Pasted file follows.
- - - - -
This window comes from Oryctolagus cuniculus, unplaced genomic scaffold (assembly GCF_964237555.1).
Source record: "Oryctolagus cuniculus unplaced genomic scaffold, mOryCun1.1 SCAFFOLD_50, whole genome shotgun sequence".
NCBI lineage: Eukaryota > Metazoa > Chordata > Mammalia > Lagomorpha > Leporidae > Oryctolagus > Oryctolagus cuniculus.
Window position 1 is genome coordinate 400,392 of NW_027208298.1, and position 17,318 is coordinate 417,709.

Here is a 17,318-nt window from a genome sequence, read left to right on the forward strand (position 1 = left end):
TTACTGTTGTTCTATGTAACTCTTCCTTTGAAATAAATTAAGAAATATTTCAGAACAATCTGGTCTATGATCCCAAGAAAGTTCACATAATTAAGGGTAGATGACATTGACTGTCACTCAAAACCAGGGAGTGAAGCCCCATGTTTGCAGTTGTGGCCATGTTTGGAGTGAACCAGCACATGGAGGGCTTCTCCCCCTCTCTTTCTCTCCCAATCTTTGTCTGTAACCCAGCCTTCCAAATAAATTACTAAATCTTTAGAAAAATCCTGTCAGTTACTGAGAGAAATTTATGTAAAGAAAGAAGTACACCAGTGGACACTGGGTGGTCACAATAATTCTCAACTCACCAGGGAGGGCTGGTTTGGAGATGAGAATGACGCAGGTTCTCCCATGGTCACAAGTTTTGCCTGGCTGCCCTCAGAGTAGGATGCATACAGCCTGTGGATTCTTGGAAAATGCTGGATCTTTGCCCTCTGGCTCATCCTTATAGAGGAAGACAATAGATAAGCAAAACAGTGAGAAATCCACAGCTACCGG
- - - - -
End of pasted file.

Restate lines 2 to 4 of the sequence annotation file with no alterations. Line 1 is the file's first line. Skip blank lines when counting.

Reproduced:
Source record: "Oryctolagus cuniculus unplaced genomic scaffold, mOryCun1.1 SCAFFOLD_50, whole genome shotgun sequence".
NCBI lineage: Eukaryota > Metazoa > Chordata > Mammalia > Lagomorpha > Leporidae > Oryctolagus > Oryctolagus cuniculus.
Window position 1 is genome coordinate 400,392 of NW_027208298.1, and position 17,318 is coordinate 417,709.